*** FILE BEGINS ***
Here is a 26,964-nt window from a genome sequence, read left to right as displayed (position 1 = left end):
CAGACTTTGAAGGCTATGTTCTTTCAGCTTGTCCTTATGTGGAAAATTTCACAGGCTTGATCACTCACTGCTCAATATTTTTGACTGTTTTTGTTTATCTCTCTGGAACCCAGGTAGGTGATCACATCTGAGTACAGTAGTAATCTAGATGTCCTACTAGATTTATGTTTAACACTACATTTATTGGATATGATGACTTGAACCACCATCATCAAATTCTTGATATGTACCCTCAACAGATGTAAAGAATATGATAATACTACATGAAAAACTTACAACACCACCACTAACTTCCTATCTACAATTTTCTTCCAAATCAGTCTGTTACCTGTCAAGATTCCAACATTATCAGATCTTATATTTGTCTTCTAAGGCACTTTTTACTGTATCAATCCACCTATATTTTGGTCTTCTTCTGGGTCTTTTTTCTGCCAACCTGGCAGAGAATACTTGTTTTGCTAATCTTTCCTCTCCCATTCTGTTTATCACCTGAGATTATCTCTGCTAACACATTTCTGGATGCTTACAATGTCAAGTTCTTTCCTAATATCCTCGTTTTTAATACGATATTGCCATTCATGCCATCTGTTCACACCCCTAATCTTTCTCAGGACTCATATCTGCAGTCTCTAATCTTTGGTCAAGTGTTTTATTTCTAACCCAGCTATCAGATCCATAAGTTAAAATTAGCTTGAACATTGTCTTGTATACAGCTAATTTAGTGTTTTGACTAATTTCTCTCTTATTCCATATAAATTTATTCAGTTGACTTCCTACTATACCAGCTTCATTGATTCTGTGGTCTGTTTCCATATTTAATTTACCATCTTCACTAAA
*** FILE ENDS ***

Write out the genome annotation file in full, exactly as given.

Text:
Here is a 26,964-nt window from a genome sequence, read left to right as displayed (position 1 = left end):
CAGACTTTGAAGGCTATGTTCTTTCAGCTTGTCCTTATGTGGAAAATTTCACAGGCTTGATCACTCACTGCTCAATATTTTTGACTGTTTTTGTTTATCTCTCTGGAACCCAGGTAGGTGATCACATCTGAGTACAGTAGTAATCTAGATGTCCTACTAGATTTATGTTTAACACTACATTTATTGGATATGATGACTTGAACCACCATCATCAAATTCTTGATATGTACCCTCAACAGATGTAAAGAATATGATAATACTACATGAAAAACTTACAACACCACCACTAACTTCCTATCTACAATTTTCTTCCAAATCAGTCTGTTACCTGTCAAGATTCCAACATTATCAGATCTTATATTTGTCTTCTAAGGCACTTTTTACTGTATCAATCCACCTATATTTTGGTCTTCTTCTGGGTCTTTTTTCTGCCAACCTGGCAGAGAATACTTGTTTTGCTAATCTTTCCTCTCCCATTCTGTTTATCACCTGAGATTATCTCTGCTAACACATTTCTGGATGCTTACAATGTCAAGTTCTTTCCTAATATCCTCGTTTTTAATACGATATTGCCATTCATGCCATCTGTTCACACCCCTAATCTTTCTCAGGACTCATATCTGCAGTCTCTAATCTTTGGTCAAGTGTTTTATTTCTAACCCAGCTATCAGATCCATAAGTTAAAATTAGCTTGAACATTGTCTTGTATACAGCTAATTTAGTGTTTTGACTAATTTCTCTCTTATTCCATATAAATTTATTCAGTTGACTTCCTACTATACCAGCTTCATTGATTCTGTGGTCTGTTTCCATATTTAATTTACCATCTTCACTAAA